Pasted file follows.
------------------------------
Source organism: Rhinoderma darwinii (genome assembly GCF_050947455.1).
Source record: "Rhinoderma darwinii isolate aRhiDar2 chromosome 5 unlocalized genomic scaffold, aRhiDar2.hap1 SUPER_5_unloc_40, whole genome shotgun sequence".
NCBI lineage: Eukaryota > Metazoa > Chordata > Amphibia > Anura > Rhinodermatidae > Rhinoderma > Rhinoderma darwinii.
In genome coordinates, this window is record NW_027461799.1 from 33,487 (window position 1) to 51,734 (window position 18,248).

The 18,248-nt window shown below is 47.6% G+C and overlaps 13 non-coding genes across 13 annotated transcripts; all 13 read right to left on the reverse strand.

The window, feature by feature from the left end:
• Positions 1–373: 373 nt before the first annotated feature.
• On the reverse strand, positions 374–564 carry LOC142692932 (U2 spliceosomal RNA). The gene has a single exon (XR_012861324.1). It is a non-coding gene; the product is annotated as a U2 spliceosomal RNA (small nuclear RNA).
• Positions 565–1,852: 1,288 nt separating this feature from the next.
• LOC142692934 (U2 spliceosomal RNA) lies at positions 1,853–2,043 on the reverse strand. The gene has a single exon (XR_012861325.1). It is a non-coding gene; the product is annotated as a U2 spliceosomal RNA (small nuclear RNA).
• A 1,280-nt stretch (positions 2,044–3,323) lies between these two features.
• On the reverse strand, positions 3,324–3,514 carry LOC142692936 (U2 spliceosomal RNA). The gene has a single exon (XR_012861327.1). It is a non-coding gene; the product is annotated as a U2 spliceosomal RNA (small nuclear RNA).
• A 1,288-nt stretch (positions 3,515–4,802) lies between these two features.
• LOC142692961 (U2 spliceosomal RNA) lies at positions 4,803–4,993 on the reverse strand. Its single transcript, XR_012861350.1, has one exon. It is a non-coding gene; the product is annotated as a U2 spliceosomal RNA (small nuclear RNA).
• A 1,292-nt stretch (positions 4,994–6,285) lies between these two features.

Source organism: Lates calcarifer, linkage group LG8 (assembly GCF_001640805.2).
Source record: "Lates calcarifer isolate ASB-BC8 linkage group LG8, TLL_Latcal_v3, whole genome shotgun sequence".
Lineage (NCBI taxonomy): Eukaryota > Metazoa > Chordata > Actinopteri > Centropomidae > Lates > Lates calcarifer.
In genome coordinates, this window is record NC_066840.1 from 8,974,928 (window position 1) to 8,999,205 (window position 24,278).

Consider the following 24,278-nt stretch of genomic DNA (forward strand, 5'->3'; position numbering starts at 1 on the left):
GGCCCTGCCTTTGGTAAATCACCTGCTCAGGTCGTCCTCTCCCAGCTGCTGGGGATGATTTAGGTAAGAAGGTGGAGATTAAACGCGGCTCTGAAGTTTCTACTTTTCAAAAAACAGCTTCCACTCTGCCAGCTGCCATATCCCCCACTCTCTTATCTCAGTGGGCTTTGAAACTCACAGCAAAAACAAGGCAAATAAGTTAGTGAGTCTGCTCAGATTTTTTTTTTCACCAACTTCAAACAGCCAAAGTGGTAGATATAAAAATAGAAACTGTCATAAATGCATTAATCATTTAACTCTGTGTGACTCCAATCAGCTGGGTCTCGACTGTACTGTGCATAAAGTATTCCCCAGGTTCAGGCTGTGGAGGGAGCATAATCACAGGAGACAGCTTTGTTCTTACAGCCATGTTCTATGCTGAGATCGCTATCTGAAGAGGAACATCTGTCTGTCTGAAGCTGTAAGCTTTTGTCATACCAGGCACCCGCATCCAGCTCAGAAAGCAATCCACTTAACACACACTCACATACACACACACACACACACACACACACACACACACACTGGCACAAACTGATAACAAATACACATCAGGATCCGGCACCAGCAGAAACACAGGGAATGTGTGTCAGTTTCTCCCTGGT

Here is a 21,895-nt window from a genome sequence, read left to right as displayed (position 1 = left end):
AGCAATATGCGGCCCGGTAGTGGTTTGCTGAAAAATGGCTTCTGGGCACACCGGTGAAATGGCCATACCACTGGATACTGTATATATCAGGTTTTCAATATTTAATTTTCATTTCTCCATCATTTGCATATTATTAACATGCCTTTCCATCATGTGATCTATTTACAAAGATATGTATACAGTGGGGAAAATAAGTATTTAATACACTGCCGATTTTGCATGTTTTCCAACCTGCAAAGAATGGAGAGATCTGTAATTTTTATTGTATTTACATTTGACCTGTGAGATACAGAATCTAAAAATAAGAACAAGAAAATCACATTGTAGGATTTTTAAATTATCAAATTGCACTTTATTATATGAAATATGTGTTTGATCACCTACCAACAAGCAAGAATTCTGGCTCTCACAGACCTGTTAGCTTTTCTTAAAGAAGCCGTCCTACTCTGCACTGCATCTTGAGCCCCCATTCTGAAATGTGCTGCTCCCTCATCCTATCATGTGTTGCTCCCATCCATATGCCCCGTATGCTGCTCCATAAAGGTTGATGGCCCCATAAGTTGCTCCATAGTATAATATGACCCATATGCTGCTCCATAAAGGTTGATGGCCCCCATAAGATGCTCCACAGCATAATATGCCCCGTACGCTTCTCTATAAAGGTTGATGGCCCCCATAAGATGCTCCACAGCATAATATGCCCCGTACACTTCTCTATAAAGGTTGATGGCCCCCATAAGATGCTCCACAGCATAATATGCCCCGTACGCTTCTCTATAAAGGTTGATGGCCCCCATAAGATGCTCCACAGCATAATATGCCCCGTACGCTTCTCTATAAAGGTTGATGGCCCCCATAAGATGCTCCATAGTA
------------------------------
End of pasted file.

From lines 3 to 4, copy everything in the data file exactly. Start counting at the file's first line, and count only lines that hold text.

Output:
NCBI lineage: Eukaryota > Metazoa > Chordata > Amphibia > Anura > Rhinodermatidae > Rhinoderma > Rhinoderma darwinii.
In genome coordinates, this window is record NW_027461799.1 from 33,487 (window position 1) to 51,734 (window position 18,248).